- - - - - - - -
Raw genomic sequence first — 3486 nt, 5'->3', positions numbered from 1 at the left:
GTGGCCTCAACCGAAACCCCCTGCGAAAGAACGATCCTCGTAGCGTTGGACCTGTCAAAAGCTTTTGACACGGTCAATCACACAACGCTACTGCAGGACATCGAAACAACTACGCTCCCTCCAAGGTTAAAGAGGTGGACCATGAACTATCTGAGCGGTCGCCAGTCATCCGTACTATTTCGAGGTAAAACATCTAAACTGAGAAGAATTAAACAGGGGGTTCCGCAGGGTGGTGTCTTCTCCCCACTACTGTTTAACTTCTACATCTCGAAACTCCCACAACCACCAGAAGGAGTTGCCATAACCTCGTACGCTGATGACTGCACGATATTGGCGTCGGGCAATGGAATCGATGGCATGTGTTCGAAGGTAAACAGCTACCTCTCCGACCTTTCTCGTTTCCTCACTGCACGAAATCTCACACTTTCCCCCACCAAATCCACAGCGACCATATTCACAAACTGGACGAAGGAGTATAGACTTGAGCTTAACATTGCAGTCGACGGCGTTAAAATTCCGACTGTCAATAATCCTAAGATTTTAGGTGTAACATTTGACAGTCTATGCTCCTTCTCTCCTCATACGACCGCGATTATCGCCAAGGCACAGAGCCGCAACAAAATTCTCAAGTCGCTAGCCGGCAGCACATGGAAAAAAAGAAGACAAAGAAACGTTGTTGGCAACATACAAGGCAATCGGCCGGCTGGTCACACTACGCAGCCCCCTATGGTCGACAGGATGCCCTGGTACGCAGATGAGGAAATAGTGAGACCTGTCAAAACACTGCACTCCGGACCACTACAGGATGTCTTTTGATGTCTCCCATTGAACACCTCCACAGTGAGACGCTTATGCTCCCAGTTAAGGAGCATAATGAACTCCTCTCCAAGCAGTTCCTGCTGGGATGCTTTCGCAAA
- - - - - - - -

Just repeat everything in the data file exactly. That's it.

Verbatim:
Raw genomic sequence first — 3486 nt, 5'->3', positions numbered from 1 at the left:
GTGGCCTCAACCGAAACCCCCTGCGAAAGAACGATCCTCGTAGCGTTGGACCTGTCAAAAGCTTTTGACACGGTCAATCACACAACGCTACTGCAGGACATCGAAACAACTACGCTCCCTCCAAGGTTAAAGAGGTGGACCATGAACTATCTGAGCGGTCGCCAGTCATCCGTACTATTTCGAGGTAAAACATCTAAACTGAGAAGAATTAAACAGGGGGTTCCGCAGGGTGGTGTCTTCTCCCCACTACTGTTTAACTTCTACATCTCGAAACTCCCACAACCACCAGAAGGAGTTGCCATAACCTCGTACGCTGATGACTGCACGATATTGGCGTCGGGCAATGGAATCGATGGCATGTGTTCGAAGGTAAACAGCTACCTCTCCGACCTTTCTCGTTTCCTCACTGCACGAAATCTCACACTTTCCCCCACCAAATCCACAGCGACCATATTCACAAACTGGACGAAGGAGTATAGACTTGAGCTTAACATTGCAGTCGACGGCGTTAAAATTCCGACTGTCAATAATCCTAAGATTTTAGGTGTAACATTTGACAGTCTATGCTCCTTCTCTCCTCATACGACCGCGATTATCGCCAAGGCACAGAGCCGCAACAAAATTCTCAAGTCGCTAGCCGGCAGCACATGGAAAAAAAGAAGACAAAGAAACGTTGTTGGCAACATACAAGGCAATCGGCCGGCTGGTCACACTACGCAGCCCCCTATGGTCGACAGGATGCCCTGGTACGCAGATGAGGAAATAGTGAGACCTGTCAAAACACTGCACTCCGGACCACTACAGGATGTCTTTTGATGTCTCCCATTGAACACCTCCACAGTGAGACGCTTATGCTCCCAGTTAAGGAGCATAATGAACTCCTCTCCAAGCAGTTCCTGCTGGGATGCTTTCGCAAA